“Senator Patty Murray issued a wild and overwrought statement…At no point did she even come close to mentioning the legal case.”
Identity politics notwithstanding, the central implication of the Kristofs and Reids of the world — that the very involvement of the Court in this area is uncouth — is a rather strange one. Read the rest of this entry »
Liberals’ Hobby Lobby Doublethink
I’m particularly fond of the Game of Thrones reference. Read Jonah’s entire column here.
Abortion-rights protesters gathered outside the Supreme Court building on Monday holding signs that read “Birth Control: Not My Boss’s Business.”
“The notion that denying a subsidy for a product is equivalent to banning that product is one of the odder tenets of contemporary liberalism.”
Much to their chagrin, Supreme Court Justice Samuel Alito agreed in his ruling in the Hobby Lobby case.
Of course, that’s not how supporters of the government’s contraception mandate see it. They actually believe that birth control is their boss’s business, and they want the federal government to force employers to agree.
More on that later, but it’s first worth noting how we got here.
First, contrary to a lot of lazy punditry, there is no Obamacare contraception mandate. As my National Review colleague Ramesh Ponnuru notes, even President Obama’s liberal rubber-stamp Congress of 2009–10 never addressed — or even debated — the question of whether companies can be forced to provide contraceptive coverage. Department of Health and Human Services bureaucrats simply asserted that they could impose such a requirement. Indeed, “several pro-life Democrats,” Ponnuru adds, “who provided the law’s narrow margin of victory in the House have said they would have voted against the law had it included the mandate.”
“If I like to dress up as a character from Game of Thrones on weekends, pretending to fight snow zombies and treating my mutt like she’s a mystical direwolf, that’s none of my employer’s business. But if I ask my employer to pay for my trip to a Game of Thrones fan convention, I am asking him to make it his business.”
Moreover, Hobby Lobby never objected to covering birth control per se. It already covers 16 kinds of birth control for its employees. But it objected to paying for what it considers to be abortifacients, which don’t prevent a pregnancy but terminate one. The pro-abortion-rights lobby can argue that “abortion” and “birth control” are synonymous terms, but that doesn’t make it true. Read the rest of this entry »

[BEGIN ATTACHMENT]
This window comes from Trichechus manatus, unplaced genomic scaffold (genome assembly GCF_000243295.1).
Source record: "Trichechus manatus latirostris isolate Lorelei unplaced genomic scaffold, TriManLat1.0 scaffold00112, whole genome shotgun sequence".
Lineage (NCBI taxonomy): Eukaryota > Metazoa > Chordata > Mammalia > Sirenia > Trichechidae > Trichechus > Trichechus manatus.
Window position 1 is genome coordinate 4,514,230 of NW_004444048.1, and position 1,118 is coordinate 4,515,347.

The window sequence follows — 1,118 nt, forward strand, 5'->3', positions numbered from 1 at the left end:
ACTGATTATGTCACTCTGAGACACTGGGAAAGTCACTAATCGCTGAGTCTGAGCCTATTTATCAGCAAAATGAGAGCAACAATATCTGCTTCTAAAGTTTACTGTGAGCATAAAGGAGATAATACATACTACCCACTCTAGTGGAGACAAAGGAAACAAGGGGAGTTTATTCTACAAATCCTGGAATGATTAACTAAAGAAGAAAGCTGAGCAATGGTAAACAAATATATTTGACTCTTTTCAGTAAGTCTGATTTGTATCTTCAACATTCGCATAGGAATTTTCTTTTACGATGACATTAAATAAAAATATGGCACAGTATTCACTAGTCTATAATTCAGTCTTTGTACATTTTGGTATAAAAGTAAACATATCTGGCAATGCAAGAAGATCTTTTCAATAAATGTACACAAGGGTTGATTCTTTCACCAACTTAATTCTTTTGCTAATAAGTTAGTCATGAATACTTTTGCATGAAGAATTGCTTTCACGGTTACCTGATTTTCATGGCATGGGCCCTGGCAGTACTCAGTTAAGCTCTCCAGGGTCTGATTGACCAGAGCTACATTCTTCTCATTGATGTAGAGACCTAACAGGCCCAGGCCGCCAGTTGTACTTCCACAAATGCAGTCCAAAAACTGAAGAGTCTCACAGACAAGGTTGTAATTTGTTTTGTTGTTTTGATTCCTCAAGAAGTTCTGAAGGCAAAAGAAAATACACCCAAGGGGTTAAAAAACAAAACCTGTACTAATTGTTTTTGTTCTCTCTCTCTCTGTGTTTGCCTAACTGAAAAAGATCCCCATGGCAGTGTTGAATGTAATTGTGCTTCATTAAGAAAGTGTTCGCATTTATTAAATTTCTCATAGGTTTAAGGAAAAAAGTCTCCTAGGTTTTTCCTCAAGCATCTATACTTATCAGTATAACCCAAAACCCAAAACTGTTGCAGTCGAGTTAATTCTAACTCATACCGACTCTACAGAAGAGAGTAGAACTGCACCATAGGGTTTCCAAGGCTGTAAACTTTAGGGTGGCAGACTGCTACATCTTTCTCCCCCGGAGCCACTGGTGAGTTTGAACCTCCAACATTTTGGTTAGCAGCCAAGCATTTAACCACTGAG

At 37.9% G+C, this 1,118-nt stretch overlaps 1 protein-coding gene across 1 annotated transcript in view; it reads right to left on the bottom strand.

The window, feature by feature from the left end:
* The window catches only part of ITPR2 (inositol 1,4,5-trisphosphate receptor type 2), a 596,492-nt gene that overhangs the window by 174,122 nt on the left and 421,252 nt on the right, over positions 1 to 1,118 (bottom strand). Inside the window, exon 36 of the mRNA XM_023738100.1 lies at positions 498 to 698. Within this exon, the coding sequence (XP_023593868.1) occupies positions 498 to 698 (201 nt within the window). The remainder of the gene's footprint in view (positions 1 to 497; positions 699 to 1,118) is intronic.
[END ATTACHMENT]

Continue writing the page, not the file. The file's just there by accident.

I’ve yet to see an atheist from the secular right emerge to make this case, it’s long overdue.
Yet I consider the current campaign against religious liberty—the attempt to coerce Christians into providing service to gay weddings or to provide abortifacient drugs to their employees, against the dictates of their faith—to be a deep cultural crisis.
Why? Above all, because the sight of a bully using a club to force someone else to violate his conscience is inherently repugnant. As a humanist, what I regard as “sacred” is the power of the human mind to think and make judgments. To put this in terms borrowed from religion, when someone uses coercion to overrule the judgment of their victim’s mind, they are defiling my temple.
But there is another, more practical reason. History shows that the only way to fight for freedom of thought is to defend it early, when it comes under threat forothers—even people you strongly disagree with, even people you despise. So I’m willing to fight for it for people who are much worse, by my standards, than your average Christian.
W. James Antle III writes: Was contraception illegal in 2010? Were people unable to purchase birth-control pills without the consent of their employers?
The answer to these questions is no, despite the repeated insistences that the Supreme Court would bring about this state of affairs by ruling in favor of Hobby Lobby and against the Obamacare contraception mandate.
In fact, Hobby Lobby’s owners only object to being required to cover four of the twenty mandated contraceptives. They argue that they do not wish to be complicit in providing abortion-inducing drugs. But the same people who want to “ban bossy” now speak as if accommodating a religious for-profit employer necessitates overturning Griswold v. Connecticut.